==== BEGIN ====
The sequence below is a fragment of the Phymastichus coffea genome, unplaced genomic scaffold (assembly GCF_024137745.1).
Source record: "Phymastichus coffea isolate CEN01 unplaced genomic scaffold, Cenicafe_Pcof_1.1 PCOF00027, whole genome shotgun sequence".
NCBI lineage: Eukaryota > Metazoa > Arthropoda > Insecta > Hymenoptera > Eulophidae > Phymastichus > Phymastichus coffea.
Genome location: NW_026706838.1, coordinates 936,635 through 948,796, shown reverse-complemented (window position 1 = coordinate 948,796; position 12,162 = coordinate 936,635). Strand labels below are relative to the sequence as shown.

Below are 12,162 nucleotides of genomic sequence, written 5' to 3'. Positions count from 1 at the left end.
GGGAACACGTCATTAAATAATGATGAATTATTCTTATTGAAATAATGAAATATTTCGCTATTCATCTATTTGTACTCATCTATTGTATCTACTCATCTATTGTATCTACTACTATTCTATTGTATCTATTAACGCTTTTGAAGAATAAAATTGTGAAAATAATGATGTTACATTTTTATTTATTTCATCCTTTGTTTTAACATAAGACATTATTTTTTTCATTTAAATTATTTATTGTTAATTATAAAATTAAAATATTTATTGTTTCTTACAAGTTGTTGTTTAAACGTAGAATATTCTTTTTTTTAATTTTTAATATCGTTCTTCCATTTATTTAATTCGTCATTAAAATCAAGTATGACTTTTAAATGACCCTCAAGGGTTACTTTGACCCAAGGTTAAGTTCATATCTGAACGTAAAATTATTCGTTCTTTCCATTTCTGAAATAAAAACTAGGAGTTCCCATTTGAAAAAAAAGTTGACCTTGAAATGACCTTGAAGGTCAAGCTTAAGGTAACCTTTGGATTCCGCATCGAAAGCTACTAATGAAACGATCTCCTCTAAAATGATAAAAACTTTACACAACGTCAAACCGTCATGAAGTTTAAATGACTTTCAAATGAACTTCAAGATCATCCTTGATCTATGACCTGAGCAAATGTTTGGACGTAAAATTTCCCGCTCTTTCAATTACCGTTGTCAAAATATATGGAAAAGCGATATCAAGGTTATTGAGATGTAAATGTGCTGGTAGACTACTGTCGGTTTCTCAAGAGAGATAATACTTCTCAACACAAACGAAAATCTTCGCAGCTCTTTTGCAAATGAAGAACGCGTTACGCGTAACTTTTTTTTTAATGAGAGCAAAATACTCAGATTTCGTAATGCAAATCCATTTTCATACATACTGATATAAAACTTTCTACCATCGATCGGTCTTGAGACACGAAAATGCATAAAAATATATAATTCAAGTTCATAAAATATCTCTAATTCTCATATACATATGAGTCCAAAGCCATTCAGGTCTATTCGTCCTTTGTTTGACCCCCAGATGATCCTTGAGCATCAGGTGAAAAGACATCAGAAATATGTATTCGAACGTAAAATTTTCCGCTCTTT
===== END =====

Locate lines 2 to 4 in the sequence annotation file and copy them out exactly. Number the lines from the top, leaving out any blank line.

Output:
Source record: "Phymastichus coffea isolate CEN01 unplaced genomic scaffold, Cenicafe_Pcof_1.1 PCOF00027, whole genome shotgun sequence".
NCBI lineage: Eukaryota > Metazoa > Arthropoda > Insecta > Hymenoptera > Eulophidae > Phymastichus > Phymastichus coffea.
Genome location: NW_026706838.1, coordinates 936,635 through 948,796, shown reverse-complemented (window position 1 = coordinate 948,796; position 12,162 = coordinate 936,635). Strand labels below are relative to the sequence as shown.